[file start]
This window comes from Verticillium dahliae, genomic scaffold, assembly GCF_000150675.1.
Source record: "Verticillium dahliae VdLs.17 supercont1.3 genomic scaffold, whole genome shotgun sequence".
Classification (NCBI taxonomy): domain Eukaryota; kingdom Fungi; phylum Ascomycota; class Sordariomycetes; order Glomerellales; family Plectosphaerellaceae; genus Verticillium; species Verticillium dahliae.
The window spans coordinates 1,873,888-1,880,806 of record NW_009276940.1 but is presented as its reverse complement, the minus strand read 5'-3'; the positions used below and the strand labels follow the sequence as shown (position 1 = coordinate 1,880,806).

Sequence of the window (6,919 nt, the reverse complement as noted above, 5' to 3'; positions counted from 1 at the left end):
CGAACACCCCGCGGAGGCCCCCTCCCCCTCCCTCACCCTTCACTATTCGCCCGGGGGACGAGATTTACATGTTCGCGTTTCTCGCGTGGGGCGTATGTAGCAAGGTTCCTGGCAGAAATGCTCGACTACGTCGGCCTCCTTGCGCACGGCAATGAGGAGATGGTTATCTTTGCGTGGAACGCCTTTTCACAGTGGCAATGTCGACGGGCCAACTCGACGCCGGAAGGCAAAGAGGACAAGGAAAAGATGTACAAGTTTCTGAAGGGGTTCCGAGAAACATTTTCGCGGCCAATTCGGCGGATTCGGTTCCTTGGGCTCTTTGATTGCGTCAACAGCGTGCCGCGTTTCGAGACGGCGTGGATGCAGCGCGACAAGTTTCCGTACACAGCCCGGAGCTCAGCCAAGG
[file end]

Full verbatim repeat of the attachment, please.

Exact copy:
This window comes from Verticillium dahliae, genomic scaffold, assembly GCF_000150675.1.
Source record: "Verticillium dahliae VdLs.17 supercont1.3 genomic scaffold, whole genome shotgun sequence".
Classification (NCBI taxonomy): domain Eukaryota; kingdom Fungi; phylum Ascomycota; class Sordariomycetes; order Glomerellales; family Plectosphaerellaceae; genus Verticillium; species Verticillium dahliae.
The window spans coordinates 1,873,888-1,880,806 of record NW_009276940.1 but is presented as its reverse complement, the minus strand read 5'-3'; the positions used below and the strand labels follow the sequence as shown (position 1 = coordinate 1,880,806).

Sequence of the window (6,919 nt, the reverse complement as noted above, 5' to 3'; positions counted from 1 at the left end):
CGAACACCCCGCGGAGGCCCCCTCCCCCTCCCTCACCCTTCACTATTCGCCCGGGGGACGAGATTTACATGTTCGCGTTTCTCGCGTGGGGCGTATGTAGCAAGGTTCCTGGCAGAAATGCTCGACTACGTCGGCCTCCTTGCGCACGGCAATGAGGAGATGGTTATCTTTGCGTGGAACGCCTTTTCACAGTGGCAATGTCGACGGGCCAACTCGACGCCGGAAGGCAAAGAGGACAAGGAAAAGATGTACAAGTTTCTGAAGGGGTTCCGAGAAACATTTTCGCGGCCAATTCGGCGGATTCGGTTCCTTGGGCTCTTTGATTGCGTCAACAGCGTGCCGCGTTTCGAGACGGCGTGGATGCAGCGCGACAAGTTTCCGTACACAGCCCGGAGCTCAGCCAAGG